Is It An Allergy, Sinus Infection, or Silent Reflux?

Only a trained reflux specialist who knows what to look for in all affected areas and who has the right diagnostic tests is equipped to make an accurate diagnosis. Otherwise, a doctor may guess wrong and treat you for an illness that you don’t have. Some of the symptoms of silent reflux can sometimes be caused by other diseases, which doctors try to treat unsuccessfully, leaving you miserable, frustrated, and having wasted money on useless tests and drugs. How the term “silent reflux” came to be is instructive.

Both are digestive diseases and both cause discomfort that needs to be properly diagnosed. Here are the signs and symptoms of each type of reflux. If your chronic sinusitis is caused by allergies, your doctor may refer you to an allergist.

Heartburn / GERD Guide

The backflow of stomach juices, including acids and occasionally ingested foods, constitutes gastroesophageal reflux disease or GERD. To start with, there’s a lot of anatomical distance to cover between the two areas.

Normally, these sphincters keep the contents of your stomach where they belong — in your stomach. But with LPR, the sphincters don’t work right. Stomach acid backs up into the back of your throat (pharynx) or voice box (larynx), or even into the back of your nasal airway. It can cause inflammation in areas that are not protected against gastric acid exposure.

Most patients with LPR are unaware of the constant gastrointestinal acid that accumulates in their throat, particularly, when they are sleeping. Patients experiencing LPR usual have a feeling of a lump in their throat, dry cough, and chronic sinus infections. As with GERD, the danger with LPR is bacteria from your stomach acid that travels through your sinus cavity harvesting colonies and resulting in infection. To better manage and prevent sinus infections it is important to address all the contributing factors. Only approximately 20% of acid reflux sufferers get heartburn, the symptom most associated with the condition.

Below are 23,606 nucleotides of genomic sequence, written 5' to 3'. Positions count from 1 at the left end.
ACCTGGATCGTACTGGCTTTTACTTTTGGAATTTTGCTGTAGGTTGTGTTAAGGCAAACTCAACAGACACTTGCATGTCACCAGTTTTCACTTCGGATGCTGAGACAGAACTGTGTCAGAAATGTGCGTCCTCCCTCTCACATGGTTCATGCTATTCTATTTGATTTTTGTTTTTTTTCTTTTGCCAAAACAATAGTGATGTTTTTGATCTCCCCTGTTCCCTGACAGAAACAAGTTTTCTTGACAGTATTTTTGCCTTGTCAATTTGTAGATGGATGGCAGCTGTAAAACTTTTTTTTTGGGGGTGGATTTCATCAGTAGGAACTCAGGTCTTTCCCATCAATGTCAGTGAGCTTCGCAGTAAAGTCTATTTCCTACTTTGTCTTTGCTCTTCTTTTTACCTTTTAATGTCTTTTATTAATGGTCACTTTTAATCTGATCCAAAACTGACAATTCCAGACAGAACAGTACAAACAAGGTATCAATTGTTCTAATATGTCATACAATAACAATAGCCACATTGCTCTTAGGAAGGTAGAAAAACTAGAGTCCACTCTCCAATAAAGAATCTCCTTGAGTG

When stomach contents reach further up the throat and affect the nasal airway, a patient has LPR. I start thinking of migraine whenever I see a patient who complains of sinus headaches but who doesn’t have any other symptoms relating to the sinuses or nasal cavity, such as abnormal nasal drainage or obstruction. If you think you have frequent sinus headaches or infections, but you don’t have nasal symptoms like obstruction, abnormal drainage or other upper respiratory symptoms, ask your doctor if you might actually have migraine. It’s a common mistake to make.

Silent Reflux Screening Tool

“Your throat feels sore because a little bit of acid is coming up from the esophagus and irritating the throat,” says Gina Sam, MD, MPH, a gastroenterologist and the director of the Mount Sinai Gastrointestinal Motility Center in New York, NY. Unexplained hoarseness may be caused by stomach acid moving up to your larynx, or voice box, and tends to be more noticeable in the mornings when it’s had all night to travel while you were lying down. These natural remedies for heartburn relief may help silent acid reflux too. Gastroesophageal reflux disease (GERD), or acid reflux, can cause post-nasal drip.